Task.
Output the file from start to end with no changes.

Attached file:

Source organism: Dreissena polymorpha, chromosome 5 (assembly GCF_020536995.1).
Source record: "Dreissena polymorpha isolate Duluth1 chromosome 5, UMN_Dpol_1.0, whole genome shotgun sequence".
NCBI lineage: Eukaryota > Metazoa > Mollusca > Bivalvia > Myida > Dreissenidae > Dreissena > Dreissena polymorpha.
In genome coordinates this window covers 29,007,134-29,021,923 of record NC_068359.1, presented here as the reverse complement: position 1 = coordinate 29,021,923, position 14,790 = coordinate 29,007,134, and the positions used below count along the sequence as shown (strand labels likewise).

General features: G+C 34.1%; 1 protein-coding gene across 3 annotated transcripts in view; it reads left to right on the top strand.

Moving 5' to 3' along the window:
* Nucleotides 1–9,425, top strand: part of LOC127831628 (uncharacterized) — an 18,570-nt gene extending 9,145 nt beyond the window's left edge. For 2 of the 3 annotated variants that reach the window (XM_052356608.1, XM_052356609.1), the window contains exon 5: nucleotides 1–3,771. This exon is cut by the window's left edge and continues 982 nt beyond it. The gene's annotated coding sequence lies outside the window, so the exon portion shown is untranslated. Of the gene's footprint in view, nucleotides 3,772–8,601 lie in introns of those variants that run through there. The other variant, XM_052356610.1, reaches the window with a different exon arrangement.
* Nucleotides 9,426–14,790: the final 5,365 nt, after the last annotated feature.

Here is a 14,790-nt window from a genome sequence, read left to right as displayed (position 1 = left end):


Source organism: Dreissena polymorpha, chromosome 5 (assembly GCF_020536995.1).
Source record: "Dreissena polymorpha isolate Duluth1 chromosome 5, UMN_Dpol_1.0, whole genome shotgun sequence".
NCBI lineage: Eukaryota > Metazoa > Mollusca > Bivalvia > Myida > Dreissenidae > Dreissena > Dreissena polymorpha.
In genome coordinates this window covers 29,007,134-29,021,923 of record NC_068359.1, presented here as the reverse complement: position 1 = coordinate 29,021,923, position 14,790 = coordinate 29,007,134, and the positions used below count along the sequence as shown (strand labels likewise).

General features: G+C 34.1%; 1 protein-coding gene across 3 annotated transcripts in view; it reads left to right on the top strand.

Moving 5' to 3' along the window:
* Nucleotides 1–9,425, top strand: part of LOC127831628 (uncharacterized) — an 18,570-nt gene extending 9,145 nt beyond the window's left edge. For 2 of the 3 annotated variants that reach the window (XM_052356608.1, XM_052356609.1), the window contains exon 5: nucleotides 1–3,771. This exon is cut by the window's left edge and continues 982 nt beyond it. The gene's annotated coding sequence lies outside the window, so the exon portion shown is untranslated. Of the gene's footprint in view, nucleotides 3,772–8,601 lie in introns of those variants that run through there. The other variant, XM_052356610.1, reaches the window with a different exon arrangement.
* Nucleotides 9,426–14,790: the final 5,365 nt, after the last annotated feature.

Here is a 14,790-nt window from a genome sequence, read left to right as displayed (position 1 = left end):